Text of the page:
I started tweeting about nonprofit communications a year and a half ago. I would say, “The Tao of Twitter is the book I wish I had read back then,” except that might give you the impression it’s only for beginners. That would be untrue.
The Tao of Twitter is basic in the sense that it focuses on the basis underlying all successful social media–and a lot of life.
1. Targeted connections. “Systematically surround ourselves with people likely to want to know us, learn from us, and help us.”
2. Meaningful content. Write, blog, and tweet for the people you want to reach. Make sure what you say will be important to them.
3. Authentic helpfulness. Don’t sell. Connect. Find ways to help without already seeing (let alone asking for) a favor you can get in return.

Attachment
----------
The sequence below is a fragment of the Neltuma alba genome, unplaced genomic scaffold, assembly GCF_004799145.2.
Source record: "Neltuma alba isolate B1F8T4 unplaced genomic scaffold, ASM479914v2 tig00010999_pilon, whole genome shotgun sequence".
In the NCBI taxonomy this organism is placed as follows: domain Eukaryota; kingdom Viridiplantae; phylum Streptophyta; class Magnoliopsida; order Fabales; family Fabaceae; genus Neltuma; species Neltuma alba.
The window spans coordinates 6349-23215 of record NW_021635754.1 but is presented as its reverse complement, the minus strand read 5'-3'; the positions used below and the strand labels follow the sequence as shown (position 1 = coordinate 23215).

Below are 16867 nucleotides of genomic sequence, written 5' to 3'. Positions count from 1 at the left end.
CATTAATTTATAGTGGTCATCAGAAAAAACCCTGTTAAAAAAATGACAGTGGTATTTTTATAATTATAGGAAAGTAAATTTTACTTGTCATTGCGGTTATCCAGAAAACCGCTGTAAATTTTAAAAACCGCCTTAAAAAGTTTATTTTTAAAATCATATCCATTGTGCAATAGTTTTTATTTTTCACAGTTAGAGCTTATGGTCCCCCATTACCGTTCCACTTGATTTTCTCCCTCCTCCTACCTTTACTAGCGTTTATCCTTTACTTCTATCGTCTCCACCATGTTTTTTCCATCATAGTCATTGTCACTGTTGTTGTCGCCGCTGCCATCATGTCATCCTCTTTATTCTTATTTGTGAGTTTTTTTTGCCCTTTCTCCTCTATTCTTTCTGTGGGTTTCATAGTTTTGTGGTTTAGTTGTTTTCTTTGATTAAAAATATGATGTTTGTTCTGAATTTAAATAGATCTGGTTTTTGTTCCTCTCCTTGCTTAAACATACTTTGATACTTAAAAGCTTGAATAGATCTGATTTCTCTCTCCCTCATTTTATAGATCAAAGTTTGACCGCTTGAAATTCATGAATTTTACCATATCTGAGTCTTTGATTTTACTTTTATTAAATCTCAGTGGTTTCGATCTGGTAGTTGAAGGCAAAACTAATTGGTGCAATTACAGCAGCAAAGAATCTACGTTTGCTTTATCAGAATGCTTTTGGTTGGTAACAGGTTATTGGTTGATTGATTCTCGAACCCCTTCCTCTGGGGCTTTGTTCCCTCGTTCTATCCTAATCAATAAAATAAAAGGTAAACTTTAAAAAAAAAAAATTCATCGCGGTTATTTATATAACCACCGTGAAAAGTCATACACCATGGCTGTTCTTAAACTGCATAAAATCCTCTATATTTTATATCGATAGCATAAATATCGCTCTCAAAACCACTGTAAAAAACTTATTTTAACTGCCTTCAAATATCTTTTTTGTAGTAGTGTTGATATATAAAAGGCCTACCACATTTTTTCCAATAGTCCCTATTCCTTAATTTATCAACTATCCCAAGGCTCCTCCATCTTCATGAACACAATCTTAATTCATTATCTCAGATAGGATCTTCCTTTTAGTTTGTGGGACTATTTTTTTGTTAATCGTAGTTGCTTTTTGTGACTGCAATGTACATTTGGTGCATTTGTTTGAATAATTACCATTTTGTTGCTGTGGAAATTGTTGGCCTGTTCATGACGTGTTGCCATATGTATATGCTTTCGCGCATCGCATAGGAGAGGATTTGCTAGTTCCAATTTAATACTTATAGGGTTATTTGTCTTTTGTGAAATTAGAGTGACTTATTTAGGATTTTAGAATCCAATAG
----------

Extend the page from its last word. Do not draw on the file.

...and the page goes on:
One-third of the book elaborates these principles. One-third tells you how to put them into action through Twitter. And one-third tells you how to build on the basics and succeed.
Nonprofit organizations are in an especially good position to practice what Mark Schaefer preaches in The Tao of Twitter. We may call it outreach, coalition-building, collaboration, or whatever, but acting together with a mission in mind is in the nonprofit DNA. Doing it online is just a natural outgrowth of what we do already.
Nonprofits know a lot about our subject matter, too. When we write, blog, or tweet in order to be useful to our community, it does more for us and our reputation than if we blow our own horn. The nifty new name for this approach is content marketing, but it’s how nonprofits have always made our reputation.